Researchers discover 'real world' link between type 2 diabetes and low blood sugar risk
Researchers from the University of Leicester and Leicester's Hospitals have discovered that many people suffering from type 2 diabetes also suffer from low blood sugar levels that can pose a significant risk to their health.
The research team from the Leicester Diabetes Centre, led by postgraduate researcher Chloe Louise Edridge, reviewed a series of studies into how often hypoglycaemia – or low blood sugar – occurs in people with type 2 diabetes and has discovered that the condition is especially prevalent in those on insulin, while remaining common for those on other treatment regimens.
As part of the study, which is published in the scientific journal PLOS ONE, the team considered both mild cases - when an individual could bring their blood sugar back to normal themselves - and severe cases, when emergency services or family and friends needed the help.
532,542 participants were included in the review. Nearly half of them had experienced mild hypoglycaemia and 6 per cent had experienced severe hypoglycaemia. Individuals were shown to have experienced 19 mild episodes per year and just less than one severe episode per year.
Hypoglycaemia was particularly common amongst those who were on insulin, yet still fairly common for other treatment regimens.
Postgraduate researcher at the University of Leicester Chloe Louise Edridge said: "Our results highlight an urgent need for raising awareness amongst patients and healthcare professionals about hypoglycaemia. This study particularly highlights the need for patient education to raise awareness of hypoglycaemia and the consideration of a patient's hypoglycaemia risk by healthcare professionals when prescribing diabetes treatments.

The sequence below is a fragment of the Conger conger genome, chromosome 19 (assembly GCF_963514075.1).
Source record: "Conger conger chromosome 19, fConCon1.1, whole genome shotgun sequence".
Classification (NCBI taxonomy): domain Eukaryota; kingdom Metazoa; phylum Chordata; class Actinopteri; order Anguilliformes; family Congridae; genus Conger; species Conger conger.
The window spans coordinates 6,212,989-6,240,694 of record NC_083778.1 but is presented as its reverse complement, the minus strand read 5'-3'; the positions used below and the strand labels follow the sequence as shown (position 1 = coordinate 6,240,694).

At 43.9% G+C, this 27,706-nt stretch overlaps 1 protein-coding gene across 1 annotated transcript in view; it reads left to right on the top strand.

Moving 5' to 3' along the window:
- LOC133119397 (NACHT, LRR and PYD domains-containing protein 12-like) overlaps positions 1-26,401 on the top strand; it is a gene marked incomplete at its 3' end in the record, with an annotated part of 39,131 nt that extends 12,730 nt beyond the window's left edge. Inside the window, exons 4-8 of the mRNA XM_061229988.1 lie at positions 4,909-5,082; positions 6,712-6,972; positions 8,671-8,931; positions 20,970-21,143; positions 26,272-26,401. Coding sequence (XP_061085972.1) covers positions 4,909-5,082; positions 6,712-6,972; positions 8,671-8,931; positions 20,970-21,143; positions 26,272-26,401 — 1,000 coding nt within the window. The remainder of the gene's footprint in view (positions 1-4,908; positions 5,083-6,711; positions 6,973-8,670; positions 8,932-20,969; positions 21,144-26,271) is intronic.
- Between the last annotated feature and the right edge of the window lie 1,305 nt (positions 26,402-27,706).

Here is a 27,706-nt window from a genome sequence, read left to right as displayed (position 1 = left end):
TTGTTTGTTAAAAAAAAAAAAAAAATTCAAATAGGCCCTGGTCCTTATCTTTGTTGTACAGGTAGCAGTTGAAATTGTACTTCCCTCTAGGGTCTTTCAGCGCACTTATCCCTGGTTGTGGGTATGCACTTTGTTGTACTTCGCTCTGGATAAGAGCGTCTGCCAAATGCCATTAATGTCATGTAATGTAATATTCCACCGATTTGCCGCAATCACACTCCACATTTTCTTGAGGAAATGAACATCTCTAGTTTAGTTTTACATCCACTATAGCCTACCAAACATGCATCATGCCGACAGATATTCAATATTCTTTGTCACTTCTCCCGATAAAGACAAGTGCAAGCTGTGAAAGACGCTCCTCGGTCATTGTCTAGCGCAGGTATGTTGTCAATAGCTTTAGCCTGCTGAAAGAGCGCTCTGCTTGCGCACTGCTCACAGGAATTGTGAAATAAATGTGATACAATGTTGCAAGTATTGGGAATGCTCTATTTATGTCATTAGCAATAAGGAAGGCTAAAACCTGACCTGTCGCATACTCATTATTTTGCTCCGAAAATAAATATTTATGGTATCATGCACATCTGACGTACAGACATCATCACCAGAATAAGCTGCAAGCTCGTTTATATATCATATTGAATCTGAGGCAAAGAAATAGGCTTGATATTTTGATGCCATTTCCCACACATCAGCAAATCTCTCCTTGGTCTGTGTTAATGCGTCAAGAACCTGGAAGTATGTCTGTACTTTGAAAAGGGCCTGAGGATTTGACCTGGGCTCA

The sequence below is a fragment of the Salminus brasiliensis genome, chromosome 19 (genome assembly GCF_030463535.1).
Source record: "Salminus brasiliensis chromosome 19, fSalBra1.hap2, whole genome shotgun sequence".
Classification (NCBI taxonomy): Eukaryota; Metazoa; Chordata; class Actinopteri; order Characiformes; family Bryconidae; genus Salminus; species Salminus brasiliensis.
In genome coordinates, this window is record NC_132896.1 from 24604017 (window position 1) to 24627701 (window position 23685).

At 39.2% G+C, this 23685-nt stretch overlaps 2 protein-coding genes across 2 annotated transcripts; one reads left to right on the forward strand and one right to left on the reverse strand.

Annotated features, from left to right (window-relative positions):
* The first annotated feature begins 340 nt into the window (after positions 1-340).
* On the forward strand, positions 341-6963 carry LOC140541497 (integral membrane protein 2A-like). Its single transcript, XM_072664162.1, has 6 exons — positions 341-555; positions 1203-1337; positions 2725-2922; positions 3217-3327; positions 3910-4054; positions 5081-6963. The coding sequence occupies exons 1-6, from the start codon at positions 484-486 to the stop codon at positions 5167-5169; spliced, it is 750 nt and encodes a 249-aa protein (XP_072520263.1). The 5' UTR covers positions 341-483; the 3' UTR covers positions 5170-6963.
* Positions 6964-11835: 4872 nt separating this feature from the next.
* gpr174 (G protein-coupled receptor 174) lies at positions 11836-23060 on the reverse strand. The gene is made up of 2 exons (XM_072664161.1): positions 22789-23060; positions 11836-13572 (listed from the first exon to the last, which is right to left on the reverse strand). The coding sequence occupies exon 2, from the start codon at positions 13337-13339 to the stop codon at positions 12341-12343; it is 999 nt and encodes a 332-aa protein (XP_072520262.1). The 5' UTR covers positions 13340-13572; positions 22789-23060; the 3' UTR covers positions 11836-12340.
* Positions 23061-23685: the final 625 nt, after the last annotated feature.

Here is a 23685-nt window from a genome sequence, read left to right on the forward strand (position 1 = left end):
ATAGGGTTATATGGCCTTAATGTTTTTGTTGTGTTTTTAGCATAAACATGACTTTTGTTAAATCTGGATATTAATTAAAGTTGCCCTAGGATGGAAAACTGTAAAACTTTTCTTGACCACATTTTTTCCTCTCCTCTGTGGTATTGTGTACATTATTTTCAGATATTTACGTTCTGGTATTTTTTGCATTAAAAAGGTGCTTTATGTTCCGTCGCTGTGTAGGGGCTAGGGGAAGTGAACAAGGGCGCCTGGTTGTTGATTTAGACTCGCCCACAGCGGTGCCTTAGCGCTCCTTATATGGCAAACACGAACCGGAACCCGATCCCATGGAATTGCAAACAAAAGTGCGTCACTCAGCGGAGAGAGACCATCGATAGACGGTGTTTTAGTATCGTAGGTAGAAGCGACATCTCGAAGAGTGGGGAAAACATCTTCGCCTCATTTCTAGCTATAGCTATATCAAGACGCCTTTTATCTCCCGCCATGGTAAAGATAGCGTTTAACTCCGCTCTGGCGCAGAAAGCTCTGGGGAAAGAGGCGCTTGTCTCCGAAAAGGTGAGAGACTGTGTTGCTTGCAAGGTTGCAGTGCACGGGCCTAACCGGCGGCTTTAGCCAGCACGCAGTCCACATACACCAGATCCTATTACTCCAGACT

"We are extremely proud of this large review, which emphasises the importance of hypoglycaemia consideration in people with type 2 diabetes."
Hypoglycaemia in type 2 diabetes is associated with a considerable cost and burden to health services, with an estimated annual cost to the NHS of £39 million.
There can also be substantial consequences for the individual, with an increased risk of mortality, morbidity and impact on an individual's quality of life, their employment, social interactions, and driving.
Treatment for type 2 diabetes is also becoming more complicated, with the options available continually growing.
Previous reviews have tended to focus on clinical trial data, where the findings may not truly reflect real world settings. Knowing how often hypoglycaemia occurs in real world settings is important to help understand its impact, enable planning, prevention and the choice of treatments patients are placed on.